Pope Benedict lamented a persistent tendency to identify the Church unilaterally with the church hierarchy, “forgetting the common responsibility, the common mission of the People of God, which, in Christ we all share.”

He also critiqued a tendency to identify the People of God “in accordance with a merely sociological or political concept, forgetting the newness and specificity of that people, which becomes a people solely through communion with Christ.”

Cavadini said the Church is not merely a secular organization in history, like the Amtrak passenger railroad service. Rather, the Church is “a mystery of communion” that is, like Amtrak, visibly in history, but it is also something transcends history.

“That’s why the Church is an article of faith, and not simply one of empirical observation,” he said.

There are also important distinctions in the priesthood of all baptized Christians and those who are priests and bishops by virtue of sacramental ordination. The hierarchical priesthood is not simply “more of the same priesthood that the baptized have,” he added. “It’s not a super priesthood somehow completing, displacing or superseding the common priesthood.”

At the same time, there is a “priesthood which marks the whole Church as a priestly people.” This does not imply “that there is an ‘inner Church’ of ‘super Christians’ and that that is the hierarchy,” because that falls into the error of clericalism.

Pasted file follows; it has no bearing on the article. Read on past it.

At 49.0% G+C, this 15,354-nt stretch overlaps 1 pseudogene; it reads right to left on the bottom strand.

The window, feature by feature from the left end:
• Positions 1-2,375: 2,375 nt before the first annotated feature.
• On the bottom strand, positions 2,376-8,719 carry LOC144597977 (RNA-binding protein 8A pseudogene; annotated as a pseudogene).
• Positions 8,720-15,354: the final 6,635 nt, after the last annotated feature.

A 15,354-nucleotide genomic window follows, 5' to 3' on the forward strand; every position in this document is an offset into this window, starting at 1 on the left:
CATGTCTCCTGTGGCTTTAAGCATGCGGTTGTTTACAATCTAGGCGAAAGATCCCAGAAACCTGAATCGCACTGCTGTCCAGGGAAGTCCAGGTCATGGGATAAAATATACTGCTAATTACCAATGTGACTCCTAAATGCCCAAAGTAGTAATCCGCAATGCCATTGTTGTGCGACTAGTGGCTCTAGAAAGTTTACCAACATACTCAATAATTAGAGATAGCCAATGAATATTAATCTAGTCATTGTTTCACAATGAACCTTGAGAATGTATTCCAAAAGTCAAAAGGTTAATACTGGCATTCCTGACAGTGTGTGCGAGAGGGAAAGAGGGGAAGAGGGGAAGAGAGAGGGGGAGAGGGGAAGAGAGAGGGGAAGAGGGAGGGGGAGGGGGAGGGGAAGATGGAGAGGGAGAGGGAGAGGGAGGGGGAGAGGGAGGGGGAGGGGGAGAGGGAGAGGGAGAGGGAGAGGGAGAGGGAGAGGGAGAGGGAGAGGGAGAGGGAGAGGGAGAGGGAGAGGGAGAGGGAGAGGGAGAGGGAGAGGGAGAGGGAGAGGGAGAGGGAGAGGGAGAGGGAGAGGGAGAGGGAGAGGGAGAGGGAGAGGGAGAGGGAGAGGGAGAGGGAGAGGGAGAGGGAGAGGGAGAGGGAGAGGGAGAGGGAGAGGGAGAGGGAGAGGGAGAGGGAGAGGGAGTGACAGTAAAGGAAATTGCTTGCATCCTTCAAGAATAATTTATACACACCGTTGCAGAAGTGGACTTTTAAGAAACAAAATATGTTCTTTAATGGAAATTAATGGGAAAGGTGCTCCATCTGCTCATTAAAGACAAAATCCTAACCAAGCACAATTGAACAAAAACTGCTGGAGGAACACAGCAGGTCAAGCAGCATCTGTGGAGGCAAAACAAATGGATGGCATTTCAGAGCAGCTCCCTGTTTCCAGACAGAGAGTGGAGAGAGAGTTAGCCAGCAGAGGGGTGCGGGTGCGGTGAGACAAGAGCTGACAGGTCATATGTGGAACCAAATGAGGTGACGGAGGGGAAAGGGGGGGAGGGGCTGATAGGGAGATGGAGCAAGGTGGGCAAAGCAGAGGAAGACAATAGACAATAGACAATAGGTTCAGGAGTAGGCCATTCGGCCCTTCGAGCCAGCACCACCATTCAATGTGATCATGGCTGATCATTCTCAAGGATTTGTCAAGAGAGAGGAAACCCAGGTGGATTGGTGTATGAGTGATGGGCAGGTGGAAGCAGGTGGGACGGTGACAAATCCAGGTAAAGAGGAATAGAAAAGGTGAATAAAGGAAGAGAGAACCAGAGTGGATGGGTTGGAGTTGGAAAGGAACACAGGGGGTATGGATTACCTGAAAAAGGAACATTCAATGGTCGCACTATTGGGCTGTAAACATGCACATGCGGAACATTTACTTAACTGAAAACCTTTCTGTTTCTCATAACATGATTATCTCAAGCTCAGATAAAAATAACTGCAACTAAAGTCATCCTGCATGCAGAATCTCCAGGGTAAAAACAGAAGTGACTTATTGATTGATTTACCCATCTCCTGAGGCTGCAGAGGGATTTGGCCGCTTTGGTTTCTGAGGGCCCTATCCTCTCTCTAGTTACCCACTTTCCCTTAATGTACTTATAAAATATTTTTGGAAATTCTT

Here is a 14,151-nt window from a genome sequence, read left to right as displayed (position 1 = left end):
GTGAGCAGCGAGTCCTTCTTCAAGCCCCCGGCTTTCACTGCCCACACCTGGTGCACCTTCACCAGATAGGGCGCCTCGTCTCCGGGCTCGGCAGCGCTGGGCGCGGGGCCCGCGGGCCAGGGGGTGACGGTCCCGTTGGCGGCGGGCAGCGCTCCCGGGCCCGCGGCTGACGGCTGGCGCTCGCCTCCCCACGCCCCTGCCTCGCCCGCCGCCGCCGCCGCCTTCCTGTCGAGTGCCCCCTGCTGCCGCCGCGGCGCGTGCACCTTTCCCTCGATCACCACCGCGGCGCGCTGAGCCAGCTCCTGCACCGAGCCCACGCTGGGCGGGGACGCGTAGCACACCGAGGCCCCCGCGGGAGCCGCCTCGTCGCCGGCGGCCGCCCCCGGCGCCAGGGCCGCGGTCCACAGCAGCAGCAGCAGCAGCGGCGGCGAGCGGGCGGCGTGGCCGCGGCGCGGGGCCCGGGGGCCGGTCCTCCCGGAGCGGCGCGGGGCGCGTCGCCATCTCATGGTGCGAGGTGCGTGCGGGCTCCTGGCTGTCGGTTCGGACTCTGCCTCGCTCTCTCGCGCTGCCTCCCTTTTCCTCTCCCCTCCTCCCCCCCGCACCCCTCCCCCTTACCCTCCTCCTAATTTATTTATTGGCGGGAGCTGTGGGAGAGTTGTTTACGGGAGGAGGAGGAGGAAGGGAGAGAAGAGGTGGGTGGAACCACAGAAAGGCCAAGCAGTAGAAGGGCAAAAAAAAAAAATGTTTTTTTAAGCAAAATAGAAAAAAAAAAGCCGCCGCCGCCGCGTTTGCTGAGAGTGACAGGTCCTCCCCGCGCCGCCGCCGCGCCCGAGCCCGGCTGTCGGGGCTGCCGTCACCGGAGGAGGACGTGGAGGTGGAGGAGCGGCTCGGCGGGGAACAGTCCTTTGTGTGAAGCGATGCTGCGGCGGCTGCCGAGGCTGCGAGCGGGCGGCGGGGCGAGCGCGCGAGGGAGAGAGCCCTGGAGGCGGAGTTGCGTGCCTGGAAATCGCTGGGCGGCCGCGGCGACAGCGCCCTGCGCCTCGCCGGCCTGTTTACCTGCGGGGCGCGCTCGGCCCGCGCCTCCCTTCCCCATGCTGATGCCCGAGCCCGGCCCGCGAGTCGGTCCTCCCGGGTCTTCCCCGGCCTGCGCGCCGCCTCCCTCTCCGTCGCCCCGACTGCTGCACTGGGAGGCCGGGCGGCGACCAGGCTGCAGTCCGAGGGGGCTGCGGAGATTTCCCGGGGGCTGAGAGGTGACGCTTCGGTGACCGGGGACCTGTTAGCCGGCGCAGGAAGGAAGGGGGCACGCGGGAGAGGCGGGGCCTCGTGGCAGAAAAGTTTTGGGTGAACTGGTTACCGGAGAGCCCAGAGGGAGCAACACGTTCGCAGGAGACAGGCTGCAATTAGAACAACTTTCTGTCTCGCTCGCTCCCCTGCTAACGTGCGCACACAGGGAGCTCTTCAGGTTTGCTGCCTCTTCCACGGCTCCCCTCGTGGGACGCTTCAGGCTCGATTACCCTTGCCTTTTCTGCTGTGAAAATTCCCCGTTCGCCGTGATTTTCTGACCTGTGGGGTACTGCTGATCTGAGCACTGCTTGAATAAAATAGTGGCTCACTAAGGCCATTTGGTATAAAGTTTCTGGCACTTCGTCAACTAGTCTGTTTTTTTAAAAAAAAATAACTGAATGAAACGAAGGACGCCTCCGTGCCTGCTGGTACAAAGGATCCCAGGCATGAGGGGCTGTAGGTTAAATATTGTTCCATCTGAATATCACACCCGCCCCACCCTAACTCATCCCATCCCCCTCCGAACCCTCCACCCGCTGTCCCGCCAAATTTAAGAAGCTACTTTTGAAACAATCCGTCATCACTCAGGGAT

“if baptism confers a priesthood, it means it confers a participation in the sacrifice of Christ which, made present in the Eucharist, makes the Church,” Cavadini said.

“The exercise of this priesthood, then is ordered towards communion, and evangelization, if it is truly an exercise of the baptismal priesthood, is intended to bring people to the encounter with the Risen Lord, which is the incorporation into the eucharistic body, through configuration to Christ’s sacrifice.”

Alongside the Second Vatican Council, Cavadini and Wack drew on the words of Pope Francis.

Wack said Pope Francis “is not afraid to challenge us to be the people God calls us to be.” The bishop found the Pope’s critique of a “self-referential” Church to be especially valuable. He welcomed the Pope’s call for priests and bishops to “get out of their comfortable homes and parishes and rectories to preach the good news.”

In the bishop’s view, Catholics have been and still are “somewhat focused on what the laity are allowed to do within the church.”

He pointed to the prophet Nehemiah who had “a burning love for God.” The prophet saw the need to rebuild the Temple of Jerusalem after the Babylonian exile and discerned how that need could be met. He worked with some religious leaders and rallied people to action.

“He encouraged everyone to rebuild the temple, and more importantly, the faith of the people of God,” said Bishop Wack. “If you’re ever doubtful that we regular people can do something great, read Nehemiah. You see the church coming together to do something great.”

Wack said the Diocese of Pensacola-Tallahassee is working towards a “model of shared leadership” like that envisioned in the Amazing Parish program. A leadership team in parishes or at the diocesan level meets with the pastor or bishop once a week, examines problems or areas for improvement, and leaves the meeting with a clear set of responsibilities and actions for each member.

“It’s really helping me to be a good leader as well,” the bishop said of his diocesan team. “They’re there to help me be the best leader I can be, the best shepherd I can be… They are really helping to direct me.”